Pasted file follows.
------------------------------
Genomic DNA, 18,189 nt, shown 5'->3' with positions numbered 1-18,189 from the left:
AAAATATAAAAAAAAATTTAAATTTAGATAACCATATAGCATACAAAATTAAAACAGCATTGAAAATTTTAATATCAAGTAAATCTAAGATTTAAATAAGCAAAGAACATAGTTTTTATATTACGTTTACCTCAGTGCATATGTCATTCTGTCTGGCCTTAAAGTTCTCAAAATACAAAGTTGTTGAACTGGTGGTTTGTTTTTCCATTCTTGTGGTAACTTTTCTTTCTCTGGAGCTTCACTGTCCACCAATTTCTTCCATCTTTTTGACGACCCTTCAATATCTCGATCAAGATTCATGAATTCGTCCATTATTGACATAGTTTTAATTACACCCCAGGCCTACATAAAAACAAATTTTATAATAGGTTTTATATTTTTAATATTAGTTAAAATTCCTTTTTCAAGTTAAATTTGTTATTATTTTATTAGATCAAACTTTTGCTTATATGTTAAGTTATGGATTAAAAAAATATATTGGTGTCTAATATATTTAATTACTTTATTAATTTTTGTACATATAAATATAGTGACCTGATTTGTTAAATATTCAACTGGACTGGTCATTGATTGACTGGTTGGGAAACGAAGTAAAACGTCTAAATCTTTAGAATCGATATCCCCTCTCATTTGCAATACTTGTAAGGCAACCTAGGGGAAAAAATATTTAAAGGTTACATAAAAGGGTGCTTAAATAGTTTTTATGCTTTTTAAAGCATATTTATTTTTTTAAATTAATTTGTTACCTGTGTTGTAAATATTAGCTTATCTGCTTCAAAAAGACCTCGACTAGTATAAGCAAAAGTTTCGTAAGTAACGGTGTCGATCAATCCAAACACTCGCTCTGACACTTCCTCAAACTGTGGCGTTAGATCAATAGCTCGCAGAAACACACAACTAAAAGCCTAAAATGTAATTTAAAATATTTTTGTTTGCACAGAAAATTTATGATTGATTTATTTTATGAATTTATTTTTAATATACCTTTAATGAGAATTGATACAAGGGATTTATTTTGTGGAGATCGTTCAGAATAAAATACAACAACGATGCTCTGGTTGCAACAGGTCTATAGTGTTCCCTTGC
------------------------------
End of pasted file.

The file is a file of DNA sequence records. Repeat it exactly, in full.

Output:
Genomic DNA, 18,189 nt, shown 5'->3' with positions numbered 1-18,189 from the left:
AAAATATAAAAAAAAATTTAAATTTAGATAACCATATAGCATACAAAATTAAAACAGCATTGAAAATTTTAATATCAAGTAAATCTAAGATTTAAATAAGCAAAGAACATAGTTTTTATATTACGTTTACCTCAGTGCATATGTCATTCTGTCTGGCCTTAAAGTTCTCAAAATACAAAGTTGTTGAACTGGTGGTTTGTTTTTCCATTCTTGTGGTAACTTTTCTTTCTCTGGAGCTTCACTGTCCACCAATTTCTTCCATCTTTTTGACGACCCTTCAATATCTCGATCAAGATTCATGAATTCGTCCATTATTGACATAGTTTTAATTACACCCCAGGCCTACATAAAAACAAATTTTATAATAGGTTTTATATTTTTAATATTAGTTAAAATTCCTTTTTCAAGTTAAATTTGTTATTATTTTATTAGATCAAACTTTTGCTTATATGTTAAGTTATGGATTAAAAAAATATATTGGTGTCTAATATATTTAATTACTTTATTAATTTTTGTACATATAAATATAGTGACCTGATTTGTTAAATATTCAACTGGACTGGTCATTGATTGACTGGTTGGGAAACGAAGTAAAACGTCTAAATCTTTAGAATCGATATCCCCTCTCATTTGCAATACTTGTAAGGCAACCTAGGGGAAAAAATATTTAAAGGTTACATAAAAGGGTGCTTAAATAGTTTTTATGCTTTTTAAAGCATATTTATTTTTTTAAATTAATTTGTTACCTGTGTTGTAAATATTAGCTTATCTGCTTCAAAAAGACCTCGACTAGTATAAGCAAAAGTTTCGTAAGTAACGGTGTCGATCAATCCAAACACTCGCTCTGACACTTCCTCAAACTGTGGCGTTAGATCAATAGCTCGCAGAAACACACAACTAAAAGCCTAAAATGTAATTTAAAATATTTTTGTTTGCACAGAAAATTTATGATTGATTTATTTTATGAATTTATTTTTAATATACCTTTAATGAGAATTGATACAAGGGATTTATTTTGTGGAGATCGTTCAGAATAAAATACAACAACGATGCTCTGGTTGCAACAGGTCTATAGTGTTCCCTTGC